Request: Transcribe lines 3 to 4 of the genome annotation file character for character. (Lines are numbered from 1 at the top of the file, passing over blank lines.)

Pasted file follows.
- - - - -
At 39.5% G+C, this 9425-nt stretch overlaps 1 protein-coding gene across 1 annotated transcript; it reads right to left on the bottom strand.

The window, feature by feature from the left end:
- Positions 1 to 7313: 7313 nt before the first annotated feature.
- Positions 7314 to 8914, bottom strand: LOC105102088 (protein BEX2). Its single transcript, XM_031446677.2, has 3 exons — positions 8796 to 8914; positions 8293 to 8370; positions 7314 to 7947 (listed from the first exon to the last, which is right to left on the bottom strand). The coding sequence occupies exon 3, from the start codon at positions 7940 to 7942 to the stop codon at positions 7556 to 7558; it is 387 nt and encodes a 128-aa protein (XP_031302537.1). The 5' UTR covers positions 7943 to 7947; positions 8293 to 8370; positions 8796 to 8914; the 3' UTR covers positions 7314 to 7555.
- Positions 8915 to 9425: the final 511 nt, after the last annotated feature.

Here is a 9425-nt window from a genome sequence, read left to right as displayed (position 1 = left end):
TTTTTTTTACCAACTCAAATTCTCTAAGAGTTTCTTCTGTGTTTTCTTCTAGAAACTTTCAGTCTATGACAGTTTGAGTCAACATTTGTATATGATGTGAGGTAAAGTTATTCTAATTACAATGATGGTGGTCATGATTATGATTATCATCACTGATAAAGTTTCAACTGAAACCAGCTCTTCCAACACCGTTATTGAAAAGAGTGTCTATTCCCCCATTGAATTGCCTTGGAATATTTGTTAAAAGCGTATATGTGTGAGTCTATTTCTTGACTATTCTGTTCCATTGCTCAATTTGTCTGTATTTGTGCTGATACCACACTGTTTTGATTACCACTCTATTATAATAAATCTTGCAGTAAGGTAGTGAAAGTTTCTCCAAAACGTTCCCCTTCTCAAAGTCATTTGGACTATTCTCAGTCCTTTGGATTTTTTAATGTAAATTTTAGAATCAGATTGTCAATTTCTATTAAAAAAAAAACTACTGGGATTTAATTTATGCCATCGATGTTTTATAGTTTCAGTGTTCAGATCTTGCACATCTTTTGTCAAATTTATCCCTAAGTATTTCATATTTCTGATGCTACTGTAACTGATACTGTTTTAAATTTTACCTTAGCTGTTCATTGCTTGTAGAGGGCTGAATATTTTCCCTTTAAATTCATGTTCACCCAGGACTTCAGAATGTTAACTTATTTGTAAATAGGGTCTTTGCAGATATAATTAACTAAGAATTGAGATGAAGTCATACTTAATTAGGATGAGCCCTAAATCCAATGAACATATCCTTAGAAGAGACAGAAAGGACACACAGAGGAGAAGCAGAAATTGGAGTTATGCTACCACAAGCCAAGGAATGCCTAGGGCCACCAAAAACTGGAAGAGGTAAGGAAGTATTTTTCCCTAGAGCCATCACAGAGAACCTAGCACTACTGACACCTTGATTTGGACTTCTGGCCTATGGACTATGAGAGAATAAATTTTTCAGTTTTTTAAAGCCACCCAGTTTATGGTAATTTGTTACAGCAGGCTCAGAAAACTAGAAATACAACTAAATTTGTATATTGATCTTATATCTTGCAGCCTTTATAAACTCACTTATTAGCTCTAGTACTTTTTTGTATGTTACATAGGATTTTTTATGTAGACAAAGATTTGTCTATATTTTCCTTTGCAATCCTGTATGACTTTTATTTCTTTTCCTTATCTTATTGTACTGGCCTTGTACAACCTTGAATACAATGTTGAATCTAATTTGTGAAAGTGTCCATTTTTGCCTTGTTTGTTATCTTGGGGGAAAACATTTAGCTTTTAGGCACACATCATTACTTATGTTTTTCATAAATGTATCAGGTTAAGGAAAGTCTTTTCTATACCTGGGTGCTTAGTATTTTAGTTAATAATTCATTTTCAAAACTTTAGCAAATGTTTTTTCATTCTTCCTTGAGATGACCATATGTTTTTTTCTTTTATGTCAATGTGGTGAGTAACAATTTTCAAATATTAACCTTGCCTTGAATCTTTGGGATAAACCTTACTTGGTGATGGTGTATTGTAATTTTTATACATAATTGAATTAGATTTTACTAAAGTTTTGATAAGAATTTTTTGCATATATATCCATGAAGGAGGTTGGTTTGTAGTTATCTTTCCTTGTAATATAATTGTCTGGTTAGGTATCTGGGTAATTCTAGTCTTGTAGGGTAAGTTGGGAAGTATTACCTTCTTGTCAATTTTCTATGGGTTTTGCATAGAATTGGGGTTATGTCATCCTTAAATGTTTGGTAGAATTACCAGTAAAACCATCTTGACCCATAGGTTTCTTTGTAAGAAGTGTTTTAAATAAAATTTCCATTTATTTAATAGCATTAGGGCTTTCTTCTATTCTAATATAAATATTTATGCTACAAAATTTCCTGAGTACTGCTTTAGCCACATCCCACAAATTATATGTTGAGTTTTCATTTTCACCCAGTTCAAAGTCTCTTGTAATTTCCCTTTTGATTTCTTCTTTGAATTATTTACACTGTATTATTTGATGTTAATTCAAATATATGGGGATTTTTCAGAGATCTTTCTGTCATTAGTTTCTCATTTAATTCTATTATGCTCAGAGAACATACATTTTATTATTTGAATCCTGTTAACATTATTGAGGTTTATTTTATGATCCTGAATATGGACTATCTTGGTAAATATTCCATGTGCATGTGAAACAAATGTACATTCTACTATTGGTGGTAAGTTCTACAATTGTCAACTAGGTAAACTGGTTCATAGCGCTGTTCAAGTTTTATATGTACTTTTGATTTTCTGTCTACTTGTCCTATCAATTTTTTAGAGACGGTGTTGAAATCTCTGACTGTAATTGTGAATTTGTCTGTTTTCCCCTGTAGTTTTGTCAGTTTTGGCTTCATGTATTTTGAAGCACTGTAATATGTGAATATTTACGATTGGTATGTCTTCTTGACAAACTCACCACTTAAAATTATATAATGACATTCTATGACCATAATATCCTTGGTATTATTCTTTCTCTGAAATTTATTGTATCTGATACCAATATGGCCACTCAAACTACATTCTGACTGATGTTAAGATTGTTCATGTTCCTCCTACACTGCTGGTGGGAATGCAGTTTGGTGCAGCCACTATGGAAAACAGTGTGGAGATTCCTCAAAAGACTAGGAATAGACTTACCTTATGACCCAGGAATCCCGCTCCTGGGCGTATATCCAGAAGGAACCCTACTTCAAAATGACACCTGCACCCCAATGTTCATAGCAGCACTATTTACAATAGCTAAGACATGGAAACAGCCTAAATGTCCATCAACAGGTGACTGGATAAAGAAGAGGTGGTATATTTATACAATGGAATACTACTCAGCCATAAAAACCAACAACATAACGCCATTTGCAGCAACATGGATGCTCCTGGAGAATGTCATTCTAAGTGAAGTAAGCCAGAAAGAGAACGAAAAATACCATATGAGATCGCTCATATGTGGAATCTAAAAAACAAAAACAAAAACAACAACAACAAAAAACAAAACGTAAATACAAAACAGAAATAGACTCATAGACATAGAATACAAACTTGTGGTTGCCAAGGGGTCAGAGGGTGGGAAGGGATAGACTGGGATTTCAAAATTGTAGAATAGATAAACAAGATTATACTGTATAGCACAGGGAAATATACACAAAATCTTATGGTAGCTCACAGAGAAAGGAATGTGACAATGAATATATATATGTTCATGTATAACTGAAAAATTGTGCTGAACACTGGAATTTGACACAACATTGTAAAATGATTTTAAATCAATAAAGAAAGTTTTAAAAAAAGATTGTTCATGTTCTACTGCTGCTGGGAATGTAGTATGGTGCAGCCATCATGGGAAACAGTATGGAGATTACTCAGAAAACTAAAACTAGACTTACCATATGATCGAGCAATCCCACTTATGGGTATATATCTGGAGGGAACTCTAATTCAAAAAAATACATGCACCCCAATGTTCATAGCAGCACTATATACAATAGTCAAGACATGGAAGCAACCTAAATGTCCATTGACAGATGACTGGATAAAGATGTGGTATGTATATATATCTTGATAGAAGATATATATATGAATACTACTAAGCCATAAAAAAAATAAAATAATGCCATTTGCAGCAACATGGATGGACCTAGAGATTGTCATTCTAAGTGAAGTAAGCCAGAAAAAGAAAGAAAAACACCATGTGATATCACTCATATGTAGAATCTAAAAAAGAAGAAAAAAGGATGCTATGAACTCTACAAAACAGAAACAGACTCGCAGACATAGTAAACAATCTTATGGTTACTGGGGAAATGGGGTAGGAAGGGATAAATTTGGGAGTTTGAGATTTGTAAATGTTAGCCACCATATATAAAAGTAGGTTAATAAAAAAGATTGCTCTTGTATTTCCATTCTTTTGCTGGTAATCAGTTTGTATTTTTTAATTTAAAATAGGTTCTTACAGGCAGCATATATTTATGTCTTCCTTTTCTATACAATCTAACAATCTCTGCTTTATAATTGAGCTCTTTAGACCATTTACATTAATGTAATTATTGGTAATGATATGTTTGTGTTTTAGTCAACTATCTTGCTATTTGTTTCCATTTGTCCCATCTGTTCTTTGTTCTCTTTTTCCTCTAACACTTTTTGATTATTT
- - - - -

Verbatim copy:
- Positions 1 to 7313: 7313 nt before the first annotated feature.
- Positions 7314 to 8914, bottom strand: LOC105102088 (protein BEX2). Its single transcript, XM_031446677.2, has 3 exons — positions 8796 to 8914; positions 8293 to 8370; positions 7314 to 7947 (listed from the first exon to the last, which is right to left on the bottom strand). The coding sequence occupies exon 3, from the start codon at positions 7940 to 7942 to the stop codon at positions 7556 to 7558; it is 387 nt and encodes a 128-aa protein (XP_031302537.1). The 5' UTR covers positions 7943 to 7947; positions 8293 to 8370; positions 8796 to 8914; the 3' UTR covers positions 7314 to 7555.